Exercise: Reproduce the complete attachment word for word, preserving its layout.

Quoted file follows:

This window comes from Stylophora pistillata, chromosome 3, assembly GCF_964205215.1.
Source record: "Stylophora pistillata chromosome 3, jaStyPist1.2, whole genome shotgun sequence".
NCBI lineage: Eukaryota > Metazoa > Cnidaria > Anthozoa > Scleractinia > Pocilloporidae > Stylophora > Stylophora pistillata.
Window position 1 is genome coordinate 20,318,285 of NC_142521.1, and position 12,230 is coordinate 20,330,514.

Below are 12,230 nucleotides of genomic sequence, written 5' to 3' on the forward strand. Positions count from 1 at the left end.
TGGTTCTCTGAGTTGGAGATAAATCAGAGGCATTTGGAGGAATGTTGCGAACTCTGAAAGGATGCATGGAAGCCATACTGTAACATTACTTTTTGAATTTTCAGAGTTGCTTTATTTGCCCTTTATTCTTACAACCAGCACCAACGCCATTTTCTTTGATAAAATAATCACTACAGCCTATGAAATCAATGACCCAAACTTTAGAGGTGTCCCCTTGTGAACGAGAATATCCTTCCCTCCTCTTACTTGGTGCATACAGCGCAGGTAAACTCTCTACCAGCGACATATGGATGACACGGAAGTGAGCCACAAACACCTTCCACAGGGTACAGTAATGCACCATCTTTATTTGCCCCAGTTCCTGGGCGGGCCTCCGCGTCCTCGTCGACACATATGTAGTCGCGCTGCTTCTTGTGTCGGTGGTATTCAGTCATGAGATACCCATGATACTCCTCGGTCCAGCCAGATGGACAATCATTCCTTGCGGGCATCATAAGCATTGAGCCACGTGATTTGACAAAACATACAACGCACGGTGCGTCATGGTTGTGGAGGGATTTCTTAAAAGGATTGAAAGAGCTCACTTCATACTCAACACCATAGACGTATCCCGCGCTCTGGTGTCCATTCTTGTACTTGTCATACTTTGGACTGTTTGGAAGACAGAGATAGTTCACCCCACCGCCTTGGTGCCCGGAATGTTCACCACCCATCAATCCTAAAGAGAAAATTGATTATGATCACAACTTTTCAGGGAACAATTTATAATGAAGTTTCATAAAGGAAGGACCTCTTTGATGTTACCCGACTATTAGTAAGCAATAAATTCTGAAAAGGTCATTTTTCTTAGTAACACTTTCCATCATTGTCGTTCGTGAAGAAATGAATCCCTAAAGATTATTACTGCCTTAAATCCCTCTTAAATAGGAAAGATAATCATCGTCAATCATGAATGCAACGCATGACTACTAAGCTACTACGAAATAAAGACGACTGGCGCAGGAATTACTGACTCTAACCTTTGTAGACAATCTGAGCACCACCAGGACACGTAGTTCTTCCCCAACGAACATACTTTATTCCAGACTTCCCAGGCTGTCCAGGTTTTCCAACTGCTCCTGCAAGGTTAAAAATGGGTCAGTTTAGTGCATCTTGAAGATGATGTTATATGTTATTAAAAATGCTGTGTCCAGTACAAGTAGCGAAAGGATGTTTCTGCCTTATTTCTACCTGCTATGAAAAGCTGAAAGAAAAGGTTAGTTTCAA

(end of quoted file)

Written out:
This window comes from Stylophora pistillata, chromosome 3, assembly GCF_964205215.1.
Source record: "Stylophora pistillata chromosome 3, jaStyPist1.2, whole genome shotgun sequence".
NCBI lineage: Eukaryota > Metazoa > Cnidaria > Anthozoa > Scleractinia > Pocilloporidae > Stylophora > Stylophora pistillata.
Window position 1 is genome coordinate 20,318,285 of NC_142521.1, and position 12,230 is coordinate 20,330,514.

Below are 12,230 nucleotides of genomic sequence, written 5' to 3' on the forward strand. Positions count from 1 at the left end.
TGGTTCTCTGAGTTGGAGATAAATCAGAGGCATTTGGAGGAATGTTGCGAACTCTGAAAGGATGCATGGAAGCCATACTGTAACATTACTTTTTGAATTTTCAGAGTTGCTTTATTTGCCCTTTATTCTTACAACCAGCACCAACGCCATTTTCTTTGATAAAATAATCACTACAGCCTATGAAATCAATGACCCAAACTTTAGAGGTGTCCCCTTGTGAACGAGAATATCCTTCCCTCCTCTTACTTGGTGCATACAGCGCAGGTAAACTCTCTACCAGCGACATATGGATGACACGGAAGTGAGCCACAAACACCTTCCACAGGGTACAGTAATGCACCATCTTTATTTGCCCCAGTTCCTGGGCGGGCCTCCGCGTCCTCGTCGACACATATGTAGTCGCGCTGCTTCTTGTGTCGGTGGTATTCAGTCATGAGATACCCATGATACTCCTCGGTCCAGCCAGATGGACAATCATTCCTTGCGGGCATCATAAGCATTGAGCCACGTGATTTGACAAAACATACAACGCACGGTGCGTCATGGTTGTGGAGGGATTTCTTAAAAGGATTGAAAGAGCTCACTTCATACTCAACACCATAGACGTATCCCGCGCTCTGGTGTCCATTCTTGTACTTGTCATACTTTGGACTGTTTGGAAGACAGAGATAGTTCACCCCACCGCCTTGGTGCCCGGAATGTTCACCACCCATCAATCCTAAAGAGAAAATTGATTATGATCACAACTTTTCAGGGAACAATTTATAATGAAGTTTCATAAAGGAAGGACCTCTTTGATGTTACCCGACTATTAGTAAGCAATAAATTCTGAAAAGGTCATTTTTCTTAGTAACACTTTCCATCATTGTCGTTCGTGAAGAAATGAATCCCTAAAGATTATTACTGCCTTAAATCCCTCTTAAATAGGAAAGATAATCATCGTCAATCATGAATGCAACGCATGACTACTAAGCTACTACGAAATAAAGACGACTGGCGCAGGAATTACTGACTCTAACCTTTGTAGACAATCTGAGCACCACCAGGACACGTAGTTCTTCCCCAACGAACATACTTTATTCCAGACTTCCCAGGCTGTCCAGGTTTTCCAACTGCTCCTGCAAGGTTAAAAATGGGTCAGTTTAGTGCATCTTGAAGATGATGTTATATGTTATTAAAAATGCTGTGTCCAGTACAAGTAGCGAAAGGATGTTTCTGCCTTATTTCTACCTGCTATGAAAAGCTGAAAGAAAAGGTTAGTTTCAA